adewale_akinnuoye-agbaje.jpgIn Bullet to the Head, James “Bobo” Bonomo (played by Sylvester Stallone), a New Orleans hitman, teams up with Taylor Kwan (Sung Kang), a D.C. detective, to track down the man who ordered the death of Taylor’s old partner, Bobo, and his partner in crime, Louis Blanchard (Jon Seda).

On their journey to finding “the man,” they get in the crosshairs of a ruthless mercenary, Keegan (Jason Momoa).

Bullet to the Head is heavy on its titular plot points and way too light on acting talent. Adapting the script from Alexis Nolent’s graphic novel, Du Plomb Dans la Tete, screenwriter Alessandro Camon is responsible for this two-bit story that tries to thrive on location, location, location (read: New Orleans), but falls flat on its face with its weak plot. Likewise, director Walter Hill made little attempt to make sure his film made sense to his audience.


The audience is supposed to believe that the bad guy, Adewale Akinnuoye-Agbaje’s politician Robert Morel, who needs two canes to walk, is really evil because he says he “did bad things.”

We are supposed to believe that the lawyer Morel uses to find guys to do bad things for him, Christian Slater’s Marcus Baptiste, is such a playboy because he throws parties where everyone wears masks and there are women who are paid to walk around naked. The audience also is supposed to believe that Stallone’s Bobo is still a force to be reckoned with and not the kind of guy you want to box with.
There are a lot of things Camon expects his audience to realize, but doesn’t exactly help them out. The entire story takes Bobo and Taylor through the streets of New Orleans looking for one “bad guy” after another, so that Bobo can kill that guy to get to the next.


Camon then throws in Keegan for fun. Keegan is supposed to be the underling, but really shines as the ultimate bad guy in this story. Which brings us to performances.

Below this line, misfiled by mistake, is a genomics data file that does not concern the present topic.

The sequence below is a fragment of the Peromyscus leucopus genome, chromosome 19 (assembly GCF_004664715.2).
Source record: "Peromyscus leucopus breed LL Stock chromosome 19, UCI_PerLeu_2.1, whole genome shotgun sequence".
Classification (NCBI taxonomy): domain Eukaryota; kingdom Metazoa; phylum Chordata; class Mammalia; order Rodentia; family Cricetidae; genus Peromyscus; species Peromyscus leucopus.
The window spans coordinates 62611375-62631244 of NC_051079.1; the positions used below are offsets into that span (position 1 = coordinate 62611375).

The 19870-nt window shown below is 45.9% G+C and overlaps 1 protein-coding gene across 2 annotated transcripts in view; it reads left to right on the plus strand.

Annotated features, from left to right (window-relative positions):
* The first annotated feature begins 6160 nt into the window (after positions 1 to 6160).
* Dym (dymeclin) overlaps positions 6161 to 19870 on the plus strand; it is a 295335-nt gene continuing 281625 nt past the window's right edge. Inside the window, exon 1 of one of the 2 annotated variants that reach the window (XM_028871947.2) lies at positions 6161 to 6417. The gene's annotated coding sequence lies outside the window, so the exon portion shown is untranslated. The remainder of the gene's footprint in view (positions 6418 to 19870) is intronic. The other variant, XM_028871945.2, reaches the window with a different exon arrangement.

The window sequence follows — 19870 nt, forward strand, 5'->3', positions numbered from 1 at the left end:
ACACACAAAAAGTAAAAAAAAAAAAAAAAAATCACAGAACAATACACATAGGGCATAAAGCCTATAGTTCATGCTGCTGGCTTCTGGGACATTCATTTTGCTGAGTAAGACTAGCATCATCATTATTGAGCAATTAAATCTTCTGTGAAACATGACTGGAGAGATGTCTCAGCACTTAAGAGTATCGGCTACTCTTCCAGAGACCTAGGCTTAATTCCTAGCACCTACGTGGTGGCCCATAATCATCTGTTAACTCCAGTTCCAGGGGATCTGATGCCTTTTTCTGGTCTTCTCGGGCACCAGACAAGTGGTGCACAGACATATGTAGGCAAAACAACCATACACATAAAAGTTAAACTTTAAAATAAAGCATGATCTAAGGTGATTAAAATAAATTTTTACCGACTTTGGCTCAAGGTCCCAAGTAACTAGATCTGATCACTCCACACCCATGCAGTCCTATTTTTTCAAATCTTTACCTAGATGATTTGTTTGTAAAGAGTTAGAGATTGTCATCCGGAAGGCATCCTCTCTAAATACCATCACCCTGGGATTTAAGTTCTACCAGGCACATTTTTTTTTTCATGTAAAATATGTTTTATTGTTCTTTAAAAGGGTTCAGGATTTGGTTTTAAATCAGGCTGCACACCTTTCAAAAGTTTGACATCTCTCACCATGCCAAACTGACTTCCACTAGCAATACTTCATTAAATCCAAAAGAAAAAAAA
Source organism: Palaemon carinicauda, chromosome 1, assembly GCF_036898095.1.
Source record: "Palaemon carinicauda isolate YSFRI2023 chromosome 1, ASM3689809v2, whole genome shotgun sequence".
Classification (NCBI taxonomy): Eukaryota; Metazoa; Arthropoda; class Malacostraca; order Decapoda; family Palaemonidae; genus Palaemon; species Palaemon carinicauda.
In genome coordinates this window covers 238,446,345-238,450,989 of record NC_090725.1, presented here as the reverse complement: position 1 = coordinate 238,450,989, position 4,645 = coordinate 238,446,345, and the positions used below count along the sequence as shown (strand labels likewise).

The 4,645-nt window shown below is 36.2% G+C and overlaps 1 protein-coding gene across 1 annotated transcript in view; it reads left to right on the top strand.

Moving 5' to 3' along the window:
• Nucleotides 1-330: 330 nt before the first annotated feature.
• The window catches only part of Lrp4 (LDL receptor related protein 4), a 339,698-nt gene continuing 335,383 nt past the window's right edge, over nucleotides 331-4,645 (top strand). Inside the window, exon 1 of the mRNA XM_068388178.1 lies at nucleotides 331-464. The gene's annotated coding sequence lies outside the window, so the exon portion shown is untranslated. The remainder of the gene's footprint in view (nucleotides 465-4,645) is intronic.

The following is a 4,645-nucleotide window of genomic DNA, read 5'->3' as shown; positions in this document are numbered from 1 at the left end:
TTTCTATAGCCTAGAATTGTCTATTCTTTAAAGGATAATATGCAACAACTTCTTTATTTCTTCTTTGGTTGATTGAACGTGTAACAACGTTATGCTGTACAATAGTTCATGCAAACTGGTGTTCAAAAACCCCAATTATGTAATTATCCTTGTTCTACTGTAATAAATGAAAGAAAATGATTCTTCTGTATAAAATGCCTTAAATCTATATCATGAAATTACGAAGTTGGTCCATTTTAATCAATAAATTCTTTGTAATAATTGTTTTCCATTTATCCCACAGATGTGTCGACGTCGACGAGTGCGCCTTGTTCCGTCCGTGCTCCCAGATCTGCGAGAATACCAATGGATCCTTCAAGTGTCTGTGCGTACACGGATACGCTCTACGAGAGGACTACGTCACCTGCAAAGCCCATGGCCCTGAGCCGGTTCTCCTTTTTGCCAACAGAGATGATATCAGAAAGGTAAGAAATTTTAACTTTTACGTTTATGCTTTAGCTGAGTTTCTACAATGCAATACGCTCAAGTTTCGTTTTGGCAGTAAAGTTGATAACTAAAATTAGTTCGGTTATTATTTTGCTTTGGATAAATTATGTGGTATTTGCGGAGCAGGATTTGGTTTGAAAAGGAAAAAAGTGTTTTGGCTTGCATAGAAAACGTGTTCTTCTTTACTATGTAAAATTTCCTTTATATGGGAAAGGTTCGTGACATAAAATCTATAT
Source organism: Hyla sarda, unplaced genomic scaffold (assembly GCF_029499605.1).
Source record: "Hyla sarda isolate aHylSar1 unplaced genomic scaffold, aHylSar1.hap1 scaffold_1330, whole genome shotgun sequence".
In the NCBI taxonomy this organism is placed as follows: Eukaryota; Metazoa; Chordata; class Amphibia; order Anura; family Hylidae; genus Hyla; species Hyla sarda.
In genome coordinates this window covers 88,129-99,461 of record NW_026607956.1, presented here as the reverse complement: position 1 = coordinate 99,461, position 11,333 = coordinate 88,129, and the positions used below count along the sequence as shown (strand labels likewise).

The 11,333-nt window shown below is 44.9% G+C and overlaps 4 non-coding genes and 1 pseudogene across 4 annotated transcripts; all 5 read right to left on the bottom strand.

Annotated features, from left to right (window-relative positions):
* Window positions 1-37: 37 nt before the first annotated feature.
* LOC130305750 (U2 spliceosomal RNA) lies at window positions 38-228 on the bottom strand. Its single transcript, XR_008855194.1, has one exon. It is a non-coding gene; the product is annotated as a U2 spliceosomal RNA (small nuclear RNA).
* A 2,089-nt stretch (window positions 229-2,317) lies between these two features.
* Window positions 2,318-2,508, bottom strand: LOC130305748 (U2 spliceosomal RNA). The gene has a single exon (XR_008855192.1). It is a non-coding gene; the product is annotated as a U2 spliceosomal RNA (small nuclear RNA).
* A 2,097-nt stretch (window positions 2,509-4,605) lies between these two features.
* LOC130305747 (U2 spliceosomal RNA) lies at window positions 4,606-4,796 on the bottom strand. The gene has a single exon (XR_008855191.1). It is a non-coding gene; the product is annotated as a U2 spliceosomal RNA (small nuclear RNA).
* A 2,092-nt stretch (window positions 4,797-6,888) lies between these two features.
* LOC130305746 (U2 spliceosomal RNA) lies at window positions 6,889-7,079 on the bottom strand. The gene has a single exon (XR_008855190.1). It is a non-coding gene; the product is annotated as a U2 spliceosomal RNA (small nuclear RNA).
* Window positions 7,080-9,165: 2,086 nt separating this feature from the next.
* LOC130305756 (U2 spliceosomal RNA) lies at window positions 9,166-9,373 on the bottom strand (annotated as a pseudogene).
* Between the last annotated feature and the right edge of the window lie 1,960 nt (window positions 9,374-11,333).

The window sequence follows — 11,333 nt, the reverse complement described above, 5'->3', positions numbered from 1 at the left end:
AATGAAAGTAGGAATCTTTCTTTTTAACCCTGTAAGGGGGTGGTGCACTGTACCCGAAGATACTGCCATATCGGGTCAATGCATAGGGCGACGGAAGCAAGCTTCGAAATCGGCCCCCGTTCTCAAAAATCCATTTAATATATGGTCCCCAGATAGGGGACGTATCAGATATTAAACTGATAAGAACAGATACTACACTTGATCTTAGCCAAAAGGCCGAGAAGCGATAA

Stallone, still shredded at 65 years old, is such an action hero pro that he can viably carry Bullet himself. Alas, a weak story about a guy who kills by shooting people in the head is not the kind of movie he should be starring in.

That shows the most when he is acting opposite Kwan, who seems unable to wake up long enough to perform. If Stallone and

Taylor are supposed to be a yin-and-yang buddy duo, they fail miserably with their lack of bro-chemistry.
Kwan’s breakout role came with the worst film of the Fast and Furious franchise (Tokyo Drift), playing Han, a racing baddie.

His acting was wooden in those films, too. However, the story was there, so no one really paid attention to it. But in Bullet, it’s painfully obvious that he’s way out of his league – especially in his scenes with Stallone, where they don’t riff well off of each other.

But Kwan isn’t the only one who just can’t get it together to act in this film. Stallone has even less chemistry with Sarah Shahi’s Lisa, who is supposed to be Bobo’s daughter. Their awkward interaction makes you squirm a little. Shahi showcases her best asset, her sex appeal, but forgets that when you’re talking to your “dad,” it’s not the time to be sexy. Like Kwan, Shahi too, could not act her way out of a paper bag.


Akinnuoye-Agbaje seems to be doing a villain impression. The only thing he’s missing is a thick mustache that he can twirl while telling Keegan to “bring me his body,” Flash Gordon style. Akinnuoye-Agbaje never comes off as the villain, just the guy with the money, who’s smart enough to employ dense mercenaries, or so he thought.

Enter Momoa, who tends to pick the wrong movies to showcase his acting prowess. Just as with Conan, Momoa brings to Bullet his large size, deadly moves (especially when wielding an ax), and the kind of evil stare that’s innately scary.

Momoa should have been the only villain in this film.He and Stallone work off each other quite nicely. Then again,

Momoa as an actor is good with playing nicely with others, and always looks like he’s having fun doing it.

With Bullet to the Head, a film that makes overuse of a pun, there isn’t much substance to hold its audience. It’s a fine one for Stallone to show that he’s still in fighting shape, but the totally wrong vehicle for Momoa, who really can carry a movie. He just needs the right script. Better luck next time, Jason.